The Global Network for the Atomic and Molecular Physics of Plasmas (GNAMPP) is a consortium of research groups working in the area of fundamental atomic and molecular physics relevant to plasma processes. Its focus is on promoting collaboration and communication between experimentalists and theoreticians to improve the quality and completeness of data used in modelling and interpreting fusion plasmas.
GNAMPP provides a forum for the evaluation, validation and dissemination of data, the benchmarking of relevant modelling codes and the formulation of research guidelines and priorities.
The Scientific Advisory Committee is:
In our group, we focus on the various interactions between ions and atoms/ molecules. By studying single and multiple electron capture events we aim to determine electron capture cross sections as a function of the ion impact energy. Using a reaction microscope the three dimension momenta of the projectile ions, the recoil ions and the free electrons can be measured in multi-coincidence for the interaction of ions with atoms/molecules. Then, both the transfer ionization cross sections and state-selective differential cross sections can be deduced. The systematic results expected from this project can help theorist to check the validity of their many-body theories and also can provide high accuracy atomic data for plasma physics. We are also interested in the fragmentation dynamics of molecules following impact by different projectiles, e.g., electrons or ions.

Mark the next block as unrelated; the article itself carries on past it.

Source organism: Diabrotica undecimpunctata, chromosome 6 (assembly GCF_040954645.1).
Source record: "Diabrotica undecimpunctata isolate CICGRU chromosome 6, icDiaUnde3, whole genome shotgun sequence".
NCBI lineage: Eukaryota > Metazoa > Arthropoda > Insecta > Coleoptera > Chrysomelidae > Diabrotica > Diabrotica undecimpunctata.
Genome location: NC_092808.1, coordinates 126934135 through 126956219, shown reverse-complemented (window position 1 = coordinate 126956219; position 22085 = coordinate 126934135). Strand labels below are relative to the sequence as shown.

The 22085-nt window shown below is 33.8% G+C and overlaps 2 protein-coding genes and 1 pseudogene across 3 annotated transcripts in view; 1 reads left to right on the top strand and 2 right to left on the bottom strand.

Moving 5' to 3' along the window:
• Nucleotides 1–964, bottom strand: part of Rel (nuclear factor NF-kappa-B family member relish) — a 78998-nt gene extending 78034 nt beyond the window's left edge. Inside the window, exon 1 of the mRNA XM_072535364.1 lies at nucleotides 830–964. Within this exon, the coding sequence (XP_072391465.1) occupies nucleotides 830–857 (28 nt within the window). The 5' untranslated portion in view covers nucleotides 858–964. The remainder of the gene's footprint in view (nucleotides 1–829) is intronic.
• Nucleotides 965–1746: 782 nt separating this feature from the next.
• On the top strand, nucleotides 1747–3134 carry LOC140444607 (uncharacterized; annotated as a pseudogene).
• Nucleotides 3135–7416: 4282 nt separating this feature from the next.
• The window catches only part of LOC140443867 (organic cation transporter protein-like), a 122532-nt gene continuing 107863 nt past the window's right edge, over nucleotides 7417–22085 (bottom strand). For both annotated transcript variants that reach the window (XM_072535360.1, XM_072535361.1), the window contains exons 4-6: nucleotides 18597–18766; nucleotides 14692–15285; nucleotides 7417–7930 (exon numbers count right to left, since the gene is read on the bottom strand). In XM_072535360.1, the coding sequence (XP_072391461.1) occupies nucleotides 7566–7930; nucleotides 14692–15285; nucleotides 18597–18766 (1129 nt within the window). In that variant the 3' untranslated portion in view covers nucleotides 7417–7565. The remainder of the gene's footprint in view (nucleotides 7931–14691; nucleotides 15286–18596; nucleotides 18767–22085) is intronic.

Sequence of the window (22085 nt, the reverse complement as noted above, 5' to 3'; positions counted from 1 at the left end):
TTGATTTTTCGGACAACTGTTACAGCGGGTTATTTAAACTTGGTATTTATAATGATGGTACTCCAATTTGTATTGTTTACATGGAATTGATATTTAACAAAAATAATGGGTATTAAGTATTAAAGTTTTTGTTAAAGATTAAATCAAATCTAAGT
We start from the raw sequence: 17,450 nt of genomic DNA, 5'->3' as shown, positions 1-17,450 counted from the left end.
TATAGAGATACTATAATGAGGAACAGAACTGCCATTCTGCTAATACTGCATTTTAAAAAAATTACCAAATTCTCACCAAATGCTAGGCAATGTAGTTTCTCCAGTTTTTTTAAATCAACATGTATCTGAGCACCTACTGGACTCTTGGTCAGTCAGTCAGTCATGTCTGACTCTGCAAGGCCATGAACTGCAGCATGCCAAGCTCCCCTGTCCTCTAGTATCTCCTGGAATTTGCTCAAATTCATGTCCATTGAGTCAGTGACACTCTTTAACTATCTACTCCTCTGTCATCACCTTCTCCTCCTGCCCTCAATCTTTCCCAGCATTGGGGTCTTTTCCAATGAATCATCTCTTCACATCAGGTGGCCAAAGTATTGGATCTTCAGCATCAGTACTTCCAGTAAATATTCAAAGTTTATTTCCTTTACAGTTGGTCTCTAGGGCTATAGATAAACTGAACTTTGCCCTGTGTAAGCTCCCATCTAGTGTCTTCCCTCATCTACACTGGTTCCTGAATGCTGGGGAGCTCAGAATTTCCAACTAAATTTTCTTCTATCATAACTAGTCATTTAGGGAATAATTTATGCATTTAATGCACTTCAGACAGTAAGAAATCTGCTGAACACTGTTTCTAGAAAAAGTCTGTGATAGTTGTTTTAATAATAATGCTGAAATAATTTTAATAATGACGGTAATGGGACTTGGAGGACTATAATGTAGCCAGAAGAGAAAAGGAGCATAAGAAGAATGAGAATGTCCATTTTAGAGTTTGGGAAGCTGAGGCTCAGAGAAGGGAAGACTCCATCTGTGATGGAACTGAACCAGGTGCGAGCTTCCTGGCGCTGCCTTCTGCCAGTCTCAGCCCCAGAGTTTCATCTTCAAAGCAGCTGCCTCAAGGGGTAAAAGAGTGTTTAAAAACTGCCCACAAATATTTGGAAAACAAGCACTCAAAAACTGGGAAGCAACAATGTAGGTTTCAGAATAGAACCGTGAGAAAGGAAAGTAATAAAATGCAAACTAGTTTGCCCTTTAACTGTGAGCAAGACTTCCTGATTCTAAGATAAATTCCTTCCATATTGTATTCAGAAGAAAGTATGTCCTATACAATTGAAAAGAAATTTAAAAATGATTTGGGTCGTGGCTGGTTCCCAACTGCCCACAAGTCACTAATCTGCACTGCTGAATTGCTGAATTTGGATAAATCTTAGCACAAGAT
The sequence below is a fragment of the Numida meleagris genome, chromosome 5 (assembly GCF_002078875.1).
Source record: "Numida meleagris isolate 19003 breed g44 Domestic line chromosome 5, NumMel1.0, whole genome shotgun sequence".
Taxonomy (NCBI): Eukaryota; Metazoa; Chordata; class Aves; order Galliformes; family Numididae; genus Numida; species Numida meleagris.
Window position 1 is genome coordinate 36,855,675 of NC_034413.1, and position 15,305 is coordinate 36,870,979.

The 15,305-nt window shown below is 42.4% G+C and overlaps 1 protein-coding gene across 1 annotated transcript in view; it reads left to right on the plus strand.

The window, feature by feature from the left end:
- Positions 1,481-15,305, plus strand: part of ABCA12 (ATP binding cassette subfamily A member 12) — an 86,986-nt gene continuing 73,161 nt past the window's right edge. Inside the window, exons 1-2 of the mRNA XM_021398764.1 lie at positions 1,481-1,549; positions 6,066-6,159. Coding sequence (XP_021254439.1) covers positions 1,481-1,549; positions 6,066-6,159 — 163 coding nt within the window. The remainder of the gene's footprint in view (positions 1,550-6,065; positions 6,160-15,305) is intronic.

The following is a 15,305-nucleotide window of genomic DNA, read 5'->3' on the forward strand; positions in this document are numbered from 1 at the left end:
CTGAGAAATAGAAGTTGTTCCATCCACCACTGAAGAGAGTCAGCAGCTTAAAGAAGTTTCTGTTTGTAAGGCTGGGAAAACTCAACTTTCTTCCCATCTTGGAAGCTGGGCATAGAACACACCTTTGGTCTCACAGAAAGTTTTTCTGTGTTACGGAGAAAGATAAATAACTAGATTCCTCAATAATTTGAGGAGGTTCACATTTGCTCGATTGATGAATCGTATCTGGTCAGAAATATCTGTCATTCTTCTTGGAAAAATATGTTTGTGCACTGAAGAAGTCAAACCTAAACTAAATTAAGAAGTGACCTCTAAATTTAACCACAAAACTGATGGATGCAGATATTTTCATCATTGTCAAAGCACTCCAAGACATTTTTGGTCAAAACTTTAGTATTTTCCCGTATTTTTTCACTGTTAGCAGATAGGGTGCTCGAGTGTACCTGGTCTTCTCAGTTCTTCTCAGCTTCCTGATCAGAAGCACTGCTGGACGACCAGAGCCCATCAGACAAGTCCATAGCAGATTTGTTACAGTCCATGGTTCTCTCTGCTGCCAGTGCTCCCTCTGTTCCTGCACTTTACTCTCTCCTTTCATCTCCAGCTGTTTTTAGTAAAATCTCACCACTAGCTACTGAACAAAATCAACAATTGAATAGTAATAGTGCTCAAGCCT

ECRs (electron cyclotron resonance source) as highly charged ion source have previously been widely used in these fields of research. With a high voltage platform, the beam energy can be up to hundreds of keV, depending on the charge of the ion. Recently a highly charged ion platform, based on an ECR ion source, has been constructed at Fudan University. An all permanent magnet 14.5 GHz ECR ion source has been installed on a high voltage platform (150 kV) to provide large currents of multiply charged ion beams. Currently beams of highly charged ions based on gaseous elements, e.g. (H, C, N, O and inert gas) beams can be readily supplied.
Argon Carbon COLTRIMS Cross Section measurements EBIT Electron – Ion Collisions Electron – Ion Recombination Electron Capture Electron-impact ionisation / excitation Experiment Heavy Particle Collisions Highly Charged Ions Hydrogen (1H) Ion Beams Neon Nitrogen Oxygen X-Ray Spectroscopy